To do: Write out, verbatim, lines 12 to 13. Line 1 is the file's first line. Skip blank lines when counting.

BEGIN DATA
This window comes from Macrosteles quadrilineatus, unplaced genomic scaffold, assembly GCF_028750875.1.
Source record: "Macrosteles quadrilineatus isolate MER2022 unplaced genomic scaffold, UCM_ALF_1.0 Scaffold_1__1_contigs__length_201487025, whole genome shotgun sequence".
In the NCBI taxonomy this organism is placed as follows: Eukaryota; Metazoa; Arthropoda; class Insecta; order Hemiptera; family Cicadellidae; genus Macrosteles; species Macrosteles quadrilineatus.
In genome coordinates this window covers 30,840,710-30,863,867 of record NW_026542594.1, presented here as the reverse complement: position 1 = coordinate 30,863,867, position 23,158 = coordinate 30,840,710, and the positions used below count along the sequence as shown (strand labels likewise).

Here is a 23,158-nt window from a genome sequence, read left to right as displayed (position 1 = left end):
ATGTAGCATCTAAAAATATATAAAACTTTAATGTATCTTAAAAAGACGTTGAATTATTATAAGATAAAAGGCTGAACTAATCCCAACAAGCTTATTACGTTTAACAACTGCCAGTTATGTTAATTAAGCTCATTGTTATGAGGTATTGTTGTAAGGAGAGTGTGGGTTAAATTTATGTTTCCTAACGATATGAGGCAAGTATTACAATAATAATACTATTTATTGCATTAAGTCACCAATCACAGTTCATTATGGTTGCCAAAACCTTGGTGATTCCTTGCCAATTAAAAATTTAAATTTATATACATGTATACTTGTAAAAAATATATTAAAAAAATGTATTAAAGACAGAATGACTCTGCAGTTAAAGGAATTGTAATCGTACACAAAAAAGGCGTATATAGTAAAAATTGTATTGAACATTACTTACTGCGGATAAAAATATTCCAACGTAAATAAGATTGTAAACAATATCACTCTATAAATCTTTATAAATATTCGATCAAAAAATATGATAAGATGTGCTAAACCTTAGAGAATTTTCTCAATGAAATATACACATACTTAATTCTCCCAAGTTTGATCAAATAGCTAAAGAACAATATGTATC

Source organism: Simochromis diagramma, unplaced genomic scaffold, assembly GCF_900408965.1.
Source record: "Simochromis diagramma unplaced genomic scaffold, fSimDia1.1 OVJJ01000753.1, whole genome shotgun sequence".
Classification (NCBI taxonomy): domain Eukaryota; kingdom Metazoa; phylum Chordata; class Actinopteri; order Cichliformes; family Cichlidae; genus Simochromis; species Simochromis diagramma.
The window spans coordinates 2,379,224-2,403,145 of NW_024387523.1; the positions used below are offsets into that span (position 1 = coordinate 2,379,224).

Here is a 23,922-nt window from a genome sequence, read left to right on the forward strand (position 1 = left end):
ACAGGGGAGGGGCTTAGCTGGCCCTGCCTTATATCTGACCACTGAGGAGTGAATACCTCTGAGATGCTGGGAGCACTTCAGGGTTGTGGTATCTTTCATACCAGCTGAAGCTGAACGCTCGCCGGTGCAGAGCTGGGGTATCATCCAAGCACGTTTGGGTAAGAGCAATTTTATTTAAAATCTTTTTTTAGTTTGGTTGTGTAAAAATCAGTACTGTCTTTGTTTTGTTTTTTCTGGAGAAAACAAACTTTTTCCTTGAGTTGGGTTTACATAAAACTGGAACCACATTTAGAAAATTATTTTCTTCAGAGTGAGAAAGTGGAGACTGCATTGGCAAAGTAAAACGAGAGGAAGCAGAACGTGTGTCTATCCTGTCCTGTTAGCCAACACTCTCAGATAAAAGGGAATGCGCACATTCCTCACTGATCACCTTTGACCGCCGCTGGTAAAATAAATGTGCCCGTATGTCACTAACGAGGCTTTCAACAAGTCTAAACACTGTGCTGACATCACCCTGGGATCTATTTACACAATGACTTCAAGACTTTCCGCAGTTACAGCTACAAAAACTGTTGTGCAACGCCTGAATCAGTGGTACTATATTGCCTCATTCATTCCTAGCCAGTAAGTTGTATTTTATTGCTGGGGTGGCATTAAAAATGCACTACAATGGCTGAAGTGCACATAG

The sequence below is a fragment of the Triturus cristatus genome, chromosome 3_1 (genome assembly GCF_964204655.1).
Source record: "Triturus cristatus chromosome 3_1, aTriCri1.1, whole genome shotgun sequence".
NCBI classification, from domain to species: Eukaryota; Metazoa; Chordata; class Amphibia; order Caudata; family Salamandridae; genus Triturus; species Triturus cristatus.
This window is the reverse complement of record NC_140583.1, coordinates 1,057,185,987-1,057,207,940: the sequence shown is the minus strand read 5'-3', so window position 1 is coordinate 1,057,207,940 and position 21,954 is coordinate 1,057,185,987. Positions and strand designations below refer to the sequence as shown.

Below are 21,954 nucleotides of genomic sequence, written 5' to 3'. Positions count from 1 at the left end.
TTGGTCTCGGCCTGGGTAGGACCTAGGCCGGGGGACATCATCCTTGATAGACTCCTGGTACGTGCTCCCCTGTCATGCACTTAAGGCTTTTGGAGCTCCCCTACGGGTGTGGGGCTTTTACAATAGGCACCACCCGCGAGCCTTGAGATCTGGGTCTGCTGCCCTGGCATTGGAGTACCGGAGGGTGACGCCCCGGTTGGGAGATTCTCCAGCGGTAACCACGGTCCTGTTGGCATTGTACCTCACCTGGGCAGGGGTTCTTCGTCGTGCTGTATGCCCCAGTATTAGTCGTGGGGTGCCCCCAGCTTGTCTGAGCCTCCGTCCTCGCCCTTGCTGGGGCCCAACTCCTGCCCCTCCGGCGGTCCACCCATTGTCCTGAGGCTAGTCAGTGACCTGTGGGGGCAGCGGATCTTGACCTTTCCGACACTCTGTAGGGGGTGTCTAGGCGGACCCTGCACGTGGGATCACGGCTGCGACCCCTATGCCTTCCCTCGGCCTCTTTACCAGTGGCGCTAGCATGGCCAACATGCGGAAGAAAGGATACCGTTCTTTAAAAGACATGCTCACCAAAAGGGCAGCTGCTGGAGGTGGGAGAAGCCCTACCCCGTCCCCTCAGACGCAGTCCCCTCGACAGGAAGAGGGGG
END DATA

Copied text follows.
ACAGGGGAGGGGCTTAGCTGGCCCTGCCTTATATCTGACCACTGAGGAGTGAATACCTCTGAGATGCTGGGAGCACTTCAGGGTTGTGGTATCTTTCATACCAGCTGAAGCTGAACGCTCGCCGGTGCAGAGCTGGGGTATCATCCAAGCACGTTTGGGTAAGAGCAATTTTATTTAAAATCTTTTTTTAGTTTGGTTGTGTAAAAATCAGTACTGTCTTTGTTTTGTTTTTTCTGGAGAAAACAAACTTTTTCCTTGAGTTGGGTTTACATAAAACTGGAACCACATTTAGAAAATTATTTTCTTCAGAGTGAGAAAGTGGAGACTGCATTGGCAAAGTAAAACGAGAGGAAGCAGAACGTGTGTCTATCCTGTCCTGTTAGCCAACACTCTCAGATAAAAGGGAATGCGCACATTCCTCACTGATCACCTTTGACCGCCGCTGGTAAAATAAATGTGCCCGTATGTCACTAACGAGGCTTTCAACAAGTCTAAACACTGTGCTGACATCACCCTGGGATCTATTTACACAATGACTTCAAGACTTTCCGCAGTTACAGCTACAAAAACTGTTGTGCAACGCCTGAATCAGTGGTACTATATTGCCTCATTCATTCCTAGCCAGTAAGTTGTATTTTATTGCTGGGGTGGCATTAAAAATGCACTACAATGGCTGAAGTGCACATAG

The sequence below is a fragment of the Triturus cristatus genome, chromosome 3_1 (genome assembly GCF_964204655.1).